China has a remarkably high savings rate in a typical year--and sometimes its higher than that. In fact, the main reason for China's high trade surpluses is that with such a high savings rate, China doesn't consume either a lot of imports or domestically produced goods. A reason that China can invest so much, year after year, is that the investment is financed by high savings rates. A standard recommendation for China's economy for at least the last 15 years or so is to "rebalance" toward being an economy driven by domestic consumption, not by investment.
A team of economists from the IMF--Longmei Zhang, Ray Brooks, Ding Ding, Haiyan Ding, Hui He, Jing Lu, and Rui Mano--discuss these issues and others in "China’s High Savings: Drivers, Prospects, and Policies,"written as IMF Working Paper WP/18/277 (December 11, 2018).
Here's a comparison of national savings around the world in 2017. The US had national savings of 18.9% of GDP. The savings rate for the world as a whole was 26.4%. China was saving 45.8% of GDP, easily more than double the US level. And China's national savings rate is actually down a bit from when it peaked at 52% of GDP back in 2008.
To get a sense of what these high rates of saving imply for the mixture of consumption and investment in an economy, consider this figure. The horizontal axis shows a country's level of consumption; the vertical axis shows its level of fixed capital investment. China is way in the upper left, with low consumption and high investment. The authors write: "With GDP per capita in PPP terms being similar to Brazil’s, consumption per capita in China is only comparable to Nigeria. If Chinese households consumed comparably to Brazilian households, their consumption levels would be more than double." One sometimes hears saying applied to China: "Country rich, people poor." The high savings rate is why it can feel that way.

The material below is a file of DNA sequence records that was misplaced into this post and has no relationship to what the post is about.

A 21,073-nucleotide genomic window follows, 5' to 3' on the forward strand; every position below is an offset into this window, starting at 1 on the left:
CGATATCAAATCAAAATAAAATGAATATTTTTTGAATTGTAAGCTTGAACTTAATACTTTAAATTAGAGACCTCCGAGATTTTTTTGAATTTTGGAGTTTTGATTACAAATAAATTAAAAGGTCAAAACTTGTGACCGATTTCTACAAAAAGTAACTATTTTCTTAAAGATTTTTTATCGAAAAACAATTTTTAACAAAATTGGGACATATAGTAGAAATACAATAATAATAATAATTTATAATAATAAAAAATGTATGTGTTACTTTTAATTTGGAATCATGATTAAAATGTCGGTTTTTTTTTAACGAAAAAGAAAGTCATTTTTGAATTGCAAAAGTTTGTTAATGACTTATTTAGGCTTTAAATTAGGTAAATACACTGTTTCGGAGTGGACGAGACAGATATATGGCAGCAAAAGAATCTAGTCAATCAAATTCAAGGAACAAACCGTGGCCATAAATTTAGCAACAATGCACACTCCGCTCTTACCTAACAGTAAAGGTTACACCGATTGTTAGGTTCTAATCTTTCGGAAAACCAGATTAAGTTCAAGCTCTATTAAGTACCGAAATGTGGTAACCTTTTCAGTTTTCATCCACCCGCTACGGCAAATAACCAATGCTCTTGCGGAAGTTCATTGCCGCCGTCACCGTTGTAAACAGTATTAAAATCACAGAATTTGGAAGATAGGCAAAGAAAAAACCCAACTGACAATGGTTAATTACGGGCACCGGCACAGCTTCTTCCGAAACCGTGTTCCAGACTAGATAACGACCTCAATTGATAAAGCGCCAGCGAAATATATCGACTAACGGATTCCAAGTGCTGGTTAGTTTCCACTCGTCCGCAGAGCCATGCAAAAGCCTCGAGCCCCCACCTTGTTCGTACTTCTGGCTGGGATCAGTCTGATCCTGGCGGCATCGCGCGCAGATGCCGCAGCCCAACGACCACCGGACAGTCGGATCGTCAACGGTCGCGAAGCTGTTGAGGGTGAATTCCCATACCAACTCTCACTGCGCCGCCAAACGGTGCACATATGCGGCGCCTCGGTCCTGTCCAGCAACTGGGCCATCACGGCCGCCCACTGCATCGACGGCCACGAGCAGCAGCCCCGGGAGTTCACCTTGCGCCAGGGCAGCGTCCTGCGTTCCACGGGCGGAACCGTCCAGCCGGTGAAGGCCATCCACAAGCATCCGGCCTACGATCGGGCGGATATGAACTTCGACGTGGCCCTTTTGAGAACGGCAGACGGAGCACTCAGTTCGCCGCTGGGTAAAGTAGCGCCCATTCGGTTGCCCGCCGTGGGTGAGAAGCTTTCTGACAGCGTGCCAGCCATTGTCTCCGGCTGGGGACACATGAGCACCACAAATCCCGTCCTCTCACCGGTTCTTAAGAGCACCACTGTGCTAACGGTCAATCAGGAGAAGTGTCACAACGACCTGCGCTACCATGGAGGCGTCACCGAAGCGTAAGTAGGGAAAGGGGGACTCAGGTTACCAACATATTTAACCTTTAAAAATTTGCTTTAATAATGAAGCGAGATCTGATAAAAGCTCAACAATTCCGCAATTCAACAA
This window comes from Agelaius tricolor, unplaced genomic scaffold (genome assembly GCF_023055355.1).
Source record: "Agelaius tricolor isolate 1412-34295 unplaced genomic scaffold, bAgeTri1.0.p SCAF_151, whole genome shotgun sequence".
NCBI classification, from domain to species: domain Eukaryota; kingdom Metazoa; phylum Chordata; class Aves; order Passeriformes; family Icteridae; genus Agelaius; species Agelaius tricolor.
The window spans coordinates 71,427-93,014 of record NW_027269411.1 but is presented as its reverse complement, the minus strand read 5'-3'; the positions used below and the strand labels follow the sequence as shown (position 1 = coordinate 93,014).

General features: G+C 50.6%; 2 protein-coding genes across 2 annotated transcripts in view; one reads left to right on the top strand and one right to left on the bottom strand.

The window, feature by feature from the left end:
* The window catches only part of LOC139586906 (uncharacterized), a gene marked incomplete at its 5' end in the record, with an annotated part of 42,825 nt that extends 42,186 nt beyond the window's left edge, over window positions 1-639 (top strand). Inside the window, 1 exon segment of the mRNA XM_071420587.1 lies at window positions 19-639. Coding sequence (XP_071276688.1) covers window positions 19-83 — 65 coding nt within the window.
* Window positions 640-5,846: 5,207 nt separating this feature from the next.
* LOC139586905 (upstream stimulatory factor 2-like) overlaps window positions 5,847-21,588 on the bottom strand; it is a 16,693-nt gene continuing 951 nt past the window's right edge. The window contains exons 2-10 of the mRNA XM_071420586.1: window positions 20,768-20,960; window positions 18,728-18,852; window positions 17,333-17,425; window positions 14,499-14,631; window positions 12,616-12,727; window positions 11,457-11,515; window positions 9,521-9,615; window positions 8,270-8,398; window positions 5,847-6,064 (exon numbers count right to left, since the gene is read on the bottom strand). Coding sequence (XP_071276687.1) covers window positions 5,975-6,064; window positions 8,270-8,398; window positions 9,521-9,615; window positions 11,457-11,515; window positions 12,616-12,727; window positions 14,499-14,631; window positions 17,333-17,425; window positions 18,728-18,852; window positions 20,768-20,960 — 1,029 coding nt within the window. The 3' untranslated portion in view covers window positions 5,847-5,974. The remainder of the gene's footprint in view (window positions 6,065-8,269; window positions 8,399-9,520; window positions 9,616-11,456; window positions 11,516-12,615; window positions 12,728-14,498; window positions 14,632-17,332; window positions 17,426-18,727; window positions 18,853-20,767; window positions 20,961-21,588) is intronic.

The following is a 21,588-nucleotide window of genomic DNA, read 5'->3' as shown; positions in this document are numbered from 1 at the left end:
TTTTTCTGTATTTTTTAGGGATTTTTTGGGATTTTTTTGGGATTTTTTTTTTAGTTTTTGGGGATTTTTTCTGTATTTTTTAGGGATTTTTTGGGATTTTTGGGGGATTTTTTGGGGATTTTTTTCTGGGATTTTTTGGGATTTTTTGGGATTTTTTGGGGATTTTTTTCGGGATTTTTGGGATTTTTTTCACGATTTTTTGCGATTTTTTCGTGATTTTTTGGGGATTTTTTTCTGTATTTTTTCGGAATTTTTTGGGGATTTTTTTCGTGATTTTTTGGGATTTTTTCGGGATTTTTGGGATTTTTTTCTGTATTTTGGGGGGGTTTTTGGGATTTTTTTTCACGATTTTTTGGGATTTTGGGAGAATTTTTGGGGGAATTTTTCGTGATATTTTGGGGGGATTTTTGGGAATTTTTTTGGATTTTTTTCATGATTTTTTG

Government in China has not run especially large budget deficits or budget surpluses, so the mixture of household and corporate saving is what drives China's high savings rate. Corporate savings in China were quite high in the early 2000s, but as a percent of GDP are now pretty much in line with global averages. China's high savings rate thus traces to its household sector. The authors write:
Household savings in China have been trending up since the early 1990s and peaked at 25 percent in 2010 and moderated slightly in recent years. Globally, household savings have been falling (from 14 percent of GDP in 1980 to about 7 percent today). The diverging trend has led to an increasing gap between China and the rest of the world. At 23 percent of GDP, today China’s household savings are 15 percentage points higher than the global average and constitute the main drivers of higher national savings in China.